The National Center for Complementary and Alternative Medicine (NCCAM) was the US Federal Government’s lead agency, under the auspices of the US National Institutes of Health (NIH), for scientific research on complementary and alternative medicine (CAM). Originally set up in 1991 as the Office for Alternative Medicine (OAM), its first Director, Dr Joseph J. Jacobs had impeccable scientific credentials and intentions but resigned two years later, telling Science he “blasted politicians – especially Senator Tom Harkin…for pressuring his office, promoting certain therapies and attempting an end run around objective science”, and expressing his concern he was expected to “dance to the tune of the alternative medicine lobby.” OAM changed its name to NNCAM in 1998 continuing with a remit “To answer important scientific questions about natural products, mind and body practices and pain management.” It has failed. It has become directed by those who have no intention of enquiring into any scientifically derived evidence as to whether CAMs have a beneficial effect on any specific condition, and is now directed by doctors who believe that they do, and who want to have CAM (SCAM/camistry – by whatever name known), integrated with regular orthodox progressive medical practice. Apparently still dancing to lobbyists’ tunes.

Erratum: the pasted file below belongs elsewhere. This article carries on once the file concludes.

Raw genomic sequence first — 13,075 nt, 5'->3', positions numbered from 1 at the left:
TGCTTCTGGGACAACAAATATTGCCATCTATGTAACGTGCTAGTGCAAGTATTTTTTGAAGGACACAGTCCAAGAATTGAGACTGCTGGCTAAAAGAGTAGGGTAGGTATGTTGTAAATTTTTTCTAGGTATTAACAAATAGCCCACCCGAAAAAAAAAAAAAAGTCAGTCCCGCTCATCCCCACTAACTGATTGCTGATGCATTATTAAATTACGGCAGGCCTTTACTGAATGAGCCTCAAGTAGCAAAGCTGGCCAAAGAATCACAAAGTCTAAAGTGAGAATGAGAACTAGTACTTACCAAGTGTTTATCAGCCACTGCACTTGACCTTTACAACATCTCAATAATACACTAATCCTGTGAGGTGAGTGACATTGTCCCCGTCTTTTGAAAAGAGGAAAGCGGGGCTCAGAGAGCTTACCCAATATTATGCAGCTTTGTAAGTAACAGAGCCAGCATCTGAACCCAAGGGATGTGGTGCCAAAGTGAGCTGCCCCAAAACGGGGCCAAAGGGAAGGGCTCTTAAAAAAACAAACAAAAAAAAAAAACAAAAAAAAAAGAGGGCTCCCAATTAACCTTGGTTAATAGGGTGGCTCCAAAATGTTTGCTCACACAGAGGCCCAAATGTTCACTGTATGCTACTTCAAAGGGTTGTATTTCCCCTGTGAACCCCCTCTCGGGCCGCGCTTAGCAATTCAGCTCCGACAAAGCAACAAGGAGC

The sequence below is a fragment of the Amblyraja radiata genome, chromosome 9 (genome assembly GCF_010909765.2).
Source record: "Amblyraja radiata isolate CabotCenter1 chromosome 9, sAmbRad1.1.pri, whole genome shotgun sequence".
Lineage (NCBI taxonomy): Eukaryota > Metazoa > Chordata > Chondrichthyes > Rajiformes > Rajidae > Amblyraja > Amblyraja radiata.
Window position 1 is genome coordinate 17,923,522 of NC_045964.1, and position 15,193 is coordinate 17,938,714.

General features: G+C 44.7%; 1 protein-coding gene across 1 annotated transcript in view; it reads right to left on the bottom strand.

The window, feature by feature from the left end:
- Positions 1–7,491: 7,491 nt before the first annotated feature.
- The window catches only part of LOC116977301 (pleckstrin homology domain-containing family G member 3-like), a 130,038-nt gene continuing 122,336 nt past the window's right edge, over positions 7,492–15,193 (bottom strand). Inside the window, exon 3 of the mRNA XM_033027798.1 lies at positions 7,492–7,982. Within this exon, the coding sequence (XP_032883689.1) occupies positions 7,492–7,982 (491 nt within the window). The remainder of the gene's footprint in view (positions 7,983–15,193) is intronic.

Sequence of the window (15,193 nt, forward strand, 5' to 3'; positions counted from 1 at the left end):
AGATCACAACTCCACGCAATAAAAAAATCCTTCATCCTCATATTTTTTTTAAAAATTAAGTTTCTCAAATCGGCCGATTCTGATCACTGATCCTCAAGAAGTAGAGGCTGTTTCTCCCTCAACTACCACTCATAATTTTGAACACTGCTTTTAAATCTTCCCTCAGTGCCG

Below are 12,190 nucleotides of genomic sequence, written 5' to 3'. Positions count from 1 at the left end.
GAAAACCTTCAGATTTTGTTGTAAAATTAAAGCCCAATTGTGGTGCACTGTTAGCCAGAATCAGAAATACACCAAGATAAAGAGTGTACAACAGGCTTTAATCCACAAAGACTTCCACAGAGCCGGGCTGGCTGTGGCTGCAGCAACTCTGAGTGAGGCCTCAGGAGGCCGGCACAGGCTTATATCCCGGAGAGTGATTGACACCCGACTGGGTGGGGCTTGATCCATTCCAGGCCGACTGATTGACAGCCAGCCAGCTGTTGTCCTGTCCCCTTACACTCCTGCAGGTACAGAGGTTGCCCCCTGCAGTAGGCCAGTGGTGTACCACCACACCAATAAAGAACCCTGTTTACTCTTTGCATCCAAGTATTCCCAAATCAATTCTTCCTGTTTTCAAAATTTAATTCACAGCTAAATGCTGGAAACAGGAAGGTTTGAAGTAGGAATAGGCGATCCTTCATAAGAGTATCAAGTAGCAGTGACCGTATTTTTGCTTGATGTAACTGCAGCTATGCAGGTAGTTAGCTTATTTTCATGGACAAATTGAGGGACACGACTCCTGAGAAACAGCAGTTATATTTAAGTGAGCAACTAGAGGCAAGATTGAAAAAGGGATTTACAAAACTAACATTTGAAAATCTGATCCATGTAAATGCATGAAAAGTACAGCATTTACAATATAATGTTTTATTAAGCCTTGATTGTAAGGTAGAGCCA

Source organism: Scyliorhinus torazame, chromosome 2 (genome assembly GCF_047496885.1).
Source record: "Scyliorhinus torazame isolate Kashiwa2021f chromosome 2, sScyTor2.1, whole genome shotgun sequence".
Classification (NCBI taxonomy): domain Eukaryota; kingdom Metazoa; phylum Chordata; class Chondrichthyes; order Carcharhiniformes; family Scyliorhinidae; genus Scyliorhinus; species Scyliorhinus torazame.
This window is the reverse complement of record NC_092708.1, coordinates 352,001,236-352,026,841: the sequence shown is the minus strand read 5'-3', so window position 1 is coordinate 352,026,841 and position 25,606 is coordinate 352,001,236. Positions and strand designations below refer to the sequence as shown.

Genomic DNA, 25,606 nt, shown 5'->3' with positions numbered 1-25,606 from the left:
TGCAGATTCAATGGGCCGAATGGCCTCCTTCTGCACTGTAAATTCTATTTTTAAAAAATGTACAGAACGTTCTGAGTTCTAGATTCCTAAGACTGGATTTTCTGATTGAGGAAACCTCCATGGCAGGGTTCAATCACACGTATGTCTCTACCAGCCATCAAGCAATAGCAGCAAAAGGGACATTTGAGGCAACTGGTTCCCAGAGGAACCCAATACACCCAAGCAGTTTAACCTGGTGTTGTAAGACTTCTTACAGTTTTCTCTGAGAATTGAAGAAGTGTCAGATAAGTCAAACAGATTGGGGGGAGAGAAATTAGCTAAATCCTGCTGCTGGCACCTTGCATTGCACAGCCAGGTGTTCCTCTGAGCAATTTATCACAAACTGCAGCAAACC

NCCAM even rebranded itself a couple of years ago, dropping any suggestion it might critically consider ‘alternative’ medical approaches such as chiropractic, osteopathy, acupuncture or homeopathy (all of whose founders or original proponents stated that their modalities were ‘alternative’ to the regular medicine of their day) – and is now styled as the ‘National Center for Complementary and Integrated Health’ (NCCIH).
Ad hominem commentary is normally best avoided, but when the NCCIH’s current Director speaks, we should take note. The 2019 New Year’s Message from Dr Helene Langevin M.D. allows us critical insight into her state of mind, her facility with logical fallacies, and her lack of critical thinking. All of which is important considering that the Center has spent $2.5B over the past ten years on research, and found no benefit from the modalities studied beyond the placebo. The Center’s current budget is $142M p.a.
Here follows Dr Langevin’s ‘2019 New Year message’, and a slightly more critical review (in italics) than her own insights and editing offered:
”It has been my longstanding conviction that integrative health care is more than just the sum of conventional and complementary health approaches. When combined, these approaches provide a frontier of new insights into the physiology of health and the pathophysiology underlying diseases and disorders. Dr. Straus, Dr. Briggs, and Dr. Shurtleff have built a strong foundation for NCCIH’s strategic priorities and partnerships.”
Dr Langevin fails to mention her predecessor Dr Josephine Brigg’s opinion when, as Director of the US National Center for Complementary and Alternative Medicine she said: “Integrative medicine represents an invasive rebranding of modern equivalents of ‘snake oil’ by practitioners who raise unrealistic hopes and promote approaches that are not sensible, supported by evidence or proven safe.”